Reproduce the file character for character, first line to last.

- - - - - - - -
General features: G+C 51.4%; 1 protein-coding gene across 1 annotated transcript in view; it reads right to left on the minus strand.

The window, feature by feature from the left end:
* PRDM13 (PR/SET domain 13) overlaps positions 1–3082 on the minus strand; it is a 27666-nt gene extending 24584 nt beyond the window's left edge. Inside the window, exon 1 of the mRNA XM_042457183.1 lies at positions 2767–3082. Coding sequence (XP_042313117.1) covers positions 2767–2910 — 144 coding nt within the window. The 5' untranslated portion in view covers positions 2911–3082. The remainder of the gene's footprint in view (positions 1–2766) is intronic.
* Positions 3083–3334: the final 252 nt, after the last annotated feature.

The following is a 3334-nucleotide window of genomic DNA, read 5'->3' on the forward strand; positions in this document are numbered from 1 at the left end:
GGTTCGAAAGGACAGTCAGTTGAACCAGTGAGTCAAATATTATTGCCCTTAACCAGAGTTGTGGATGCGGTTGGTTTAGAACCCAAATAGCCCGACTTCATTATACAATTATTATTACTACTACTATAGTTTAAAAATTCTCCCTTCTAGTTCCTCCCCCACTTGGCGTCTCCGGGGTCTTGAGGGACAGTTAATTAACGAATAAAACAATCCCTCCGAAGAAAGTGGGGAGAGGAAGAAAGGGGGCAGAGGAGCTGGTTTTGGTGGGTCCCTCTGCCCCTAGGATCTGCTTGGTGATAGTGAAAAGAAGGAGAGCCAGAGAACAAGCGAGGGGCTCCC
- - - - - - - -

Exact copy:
General features: G+C 51.4%; 1 protein-coding gene across 1 annotated transcript in view; it reads right to left on the minus strand.

The window, feature by feature from the left end:
* PRDM13 (PR/SET domain 13) overlaps positions 1–3082 on the minus strand; it is a 27666-nt gene extending 24584 nt beyond the window's left edge. Inside the window, exon 1 of the mRNA XM_042457183.1 lies at positions 2767–3082. Coding sequence (XP_042313117.1) covers positions 2767–2910 — 144 coding nt within the window. The 5' untranslated portion in view covers positions 2911–3082. The remainder of the gene's footprint in view (positions 1–2766) is intronic.
* Positions 3083–3334: the final 252 nt, after the last annotated feature.

The following is a 3334-nucleotide window of genomic DNA, read 5'->3' on the forward strand; positions in this document are numbered from 1 at the left end:
GGTTCGAAAGGACAGTCAGTTGAACCAGTGAGTCAAATATTATTGCCCTTAACCAGAGTTGTGGATGCGGTTGGTTTAGAACCCAAATAGCCCGACTTCATTATACAATTATTATTACTACTACTATAGTTTAAAAATTCTCCCTTCTAGTTCCTCCCCCACTTGGCGTCTCCGGGGTCTTGAGGGACAGTTAATTAACGAATAAAACAATCCCTCCGAAGAAAGTGGGGAGAGGAAGAAAGGGGGCAGAGGAGCTGGTTTTGGTGGGTCCCTCTGCCCCTAGGATCTGCTTGGTGATAGTGAAAAGAAGGAGAGCCAGAGAACAAGCGAGGGGCTCCC